This course provides a concise overview of recent IRS criminal investigations and what practitioners can learn from these cases to help fight economic crime and even avoid personal criminal prosecution. While accountants are numbers people by training (not detectives per se with the exception of forensic accountants), practitioners are increasingly being called upon by governments and economic organizations at all levels to step up and help law enforcement battle financial impropriety. The stakes are huge. In the United States alone, the OECD estimates that 5% to 10% of the annual budget of the US health care programs, Medicare and Medicaid, is wasted as a result of corruption. Every dollar lost to monetary malfeasance has a crippling effect that ripples through countries, industries, companies, communities and individual lives. Government resources are wasted, public services are compromised, companies are financially destabilized, shareholders are cheated, employers are swindled, charities are undermined and much more. By increasing their awareness of what and how the IRS investigates and prosecutes, accountants can heighten their "spidey sense" of what doesn't look right in financial records. This includes honing skills to more readily notice -- and report -- ledger anomalies and irregularities, and even rethink a "silence is always safer" mindset. As technology disrupts and automates many fundamental accounting functions, practitioners can add value by more diligently scanning for "creative accounting" red flags on the frontlines. Prioritizing transparency and behaving ethically -- the core of the profession -- not only helps society and the economy as a whole, it can help accountants boost their reputation as highly trusted business advisors and even supercharge their bottom line. This event may be a rebroadcast of a live event and the instructor will be available to answer your questions either during or after the event.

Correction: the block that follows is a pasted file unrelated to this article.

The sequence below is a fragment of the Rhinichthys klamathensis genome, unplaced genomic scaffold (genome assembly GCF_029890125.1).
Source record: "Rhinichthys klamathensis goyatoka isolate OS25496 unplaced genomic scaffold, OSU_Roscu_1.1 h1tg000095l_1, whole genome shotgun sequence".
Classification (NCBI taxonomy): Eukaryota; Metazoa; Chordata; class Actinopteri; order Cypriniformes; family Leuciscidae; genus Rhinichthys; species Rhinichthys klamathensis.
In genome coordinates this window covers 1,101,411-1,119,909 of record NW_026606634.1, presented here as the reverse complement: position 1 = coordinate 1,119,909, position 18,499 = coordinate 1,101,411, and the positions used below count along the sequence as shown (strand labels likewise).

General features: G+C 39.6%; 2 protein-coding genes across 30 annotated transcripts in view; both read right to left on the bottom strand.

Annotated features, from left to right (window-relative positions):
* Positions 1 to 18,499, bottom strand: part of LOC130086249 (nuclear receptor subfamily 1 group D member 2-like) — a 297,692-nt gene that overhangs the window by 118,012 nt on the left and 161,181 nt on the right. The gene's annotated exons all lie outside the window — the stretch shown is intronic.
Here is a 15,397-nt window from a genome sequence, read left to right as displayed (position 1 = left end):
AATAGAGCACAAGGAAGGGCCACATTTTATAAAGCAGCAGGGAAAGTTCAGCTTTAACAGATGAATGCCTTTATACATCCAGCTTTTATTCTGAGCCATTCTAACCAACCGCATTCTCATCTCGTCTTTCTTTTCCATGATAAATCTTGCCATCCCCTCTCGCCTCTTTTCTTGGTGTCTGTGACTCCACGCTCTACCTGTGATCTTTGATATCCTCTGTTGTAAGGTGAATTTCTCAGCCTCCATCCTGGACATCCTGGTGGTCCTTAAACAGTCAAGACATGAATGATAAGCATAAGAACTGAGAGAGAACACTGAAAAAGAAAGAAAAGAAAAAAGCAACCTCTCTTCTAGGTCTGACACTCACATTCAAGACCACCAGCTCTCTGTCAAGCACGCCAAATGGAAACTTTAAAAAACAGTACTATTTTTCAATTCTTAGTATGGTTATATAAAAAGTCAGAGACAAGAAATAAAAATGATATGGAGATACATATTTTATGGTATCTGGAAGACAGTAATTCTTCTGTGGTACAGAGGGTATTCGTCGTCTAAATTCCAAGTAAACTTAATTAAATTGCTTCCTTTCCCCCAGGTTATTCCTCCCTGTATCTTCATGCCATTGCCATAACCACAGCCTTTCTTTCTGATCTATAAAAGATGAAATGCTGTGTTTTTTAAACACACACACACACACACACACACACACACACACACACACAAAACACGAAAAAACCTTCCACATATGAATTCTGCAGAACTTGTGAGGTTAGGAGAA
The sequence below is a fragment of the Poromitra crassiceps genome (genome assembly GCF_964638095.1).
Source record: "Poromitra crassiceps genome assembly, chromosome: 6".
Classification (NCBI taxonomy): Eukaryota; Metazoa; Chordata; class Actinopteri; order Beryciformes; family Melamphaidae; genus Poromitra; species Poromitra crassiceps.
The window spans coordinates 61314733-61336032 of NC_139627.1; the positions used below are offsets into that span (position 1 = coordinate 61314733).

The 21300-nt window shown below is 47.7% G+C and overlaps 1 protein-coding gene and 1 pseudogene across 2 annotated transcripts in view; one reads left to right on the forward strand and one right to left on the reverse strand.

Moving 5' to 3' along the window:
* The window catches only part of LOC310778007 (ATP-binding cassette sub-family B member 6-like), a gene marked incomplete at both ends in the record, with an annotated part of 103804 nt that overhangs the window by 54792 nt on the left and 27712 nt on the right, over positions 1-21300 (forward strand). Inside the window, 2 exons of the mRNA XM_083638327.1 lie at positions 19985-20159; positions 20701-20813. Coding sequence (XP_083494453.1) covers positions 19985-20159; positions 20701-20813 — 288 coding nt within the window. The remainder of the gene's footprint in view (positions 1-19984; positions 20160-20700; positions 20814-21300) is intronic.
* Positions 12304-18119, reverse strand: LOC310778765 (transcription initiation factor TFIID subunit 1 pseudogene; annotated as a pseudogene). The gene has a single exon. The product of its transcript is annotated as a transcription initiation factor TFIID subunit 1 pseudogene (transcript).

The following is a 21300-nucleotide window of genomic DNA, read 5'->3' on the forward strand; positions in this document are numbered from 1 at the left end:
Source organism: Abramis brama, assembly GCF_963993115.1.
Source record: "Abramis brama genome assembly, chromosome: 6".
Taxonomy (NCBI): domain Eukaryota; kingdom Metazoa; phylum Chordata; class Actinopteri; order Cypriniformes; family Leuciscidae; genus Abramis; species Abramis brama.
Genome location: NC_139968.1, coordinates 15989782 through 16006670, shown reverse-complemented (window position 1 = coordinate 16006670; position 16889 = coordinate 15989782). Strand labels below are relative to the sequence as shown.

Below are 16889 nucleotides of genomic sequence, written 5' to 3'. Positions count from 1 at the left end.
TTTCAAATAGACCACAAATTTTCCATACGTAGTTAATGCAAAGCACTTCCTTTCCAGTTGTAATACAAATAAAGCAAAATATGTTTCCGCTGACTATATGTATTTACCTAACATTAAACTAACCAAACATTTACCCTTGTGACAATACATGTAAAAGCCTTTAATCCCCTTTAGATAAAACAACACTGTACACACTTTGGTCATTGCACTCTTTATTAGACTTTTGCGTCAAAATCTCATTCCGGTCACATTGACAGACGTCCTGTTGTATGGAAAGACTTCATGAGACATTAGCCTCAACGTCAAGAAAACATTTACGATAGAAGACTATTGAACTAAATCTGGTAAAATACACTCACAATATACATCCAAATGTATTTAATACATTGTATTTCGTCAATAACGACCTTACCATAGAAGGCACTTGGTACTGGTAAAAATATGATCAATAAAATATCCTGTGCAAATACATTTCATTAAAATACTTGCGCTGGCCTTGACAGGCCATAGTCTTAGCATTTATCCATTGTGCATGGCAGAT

Delivery Method: Individual webcast
CPE Credit: Ethics - behavioral
Program Level: Overview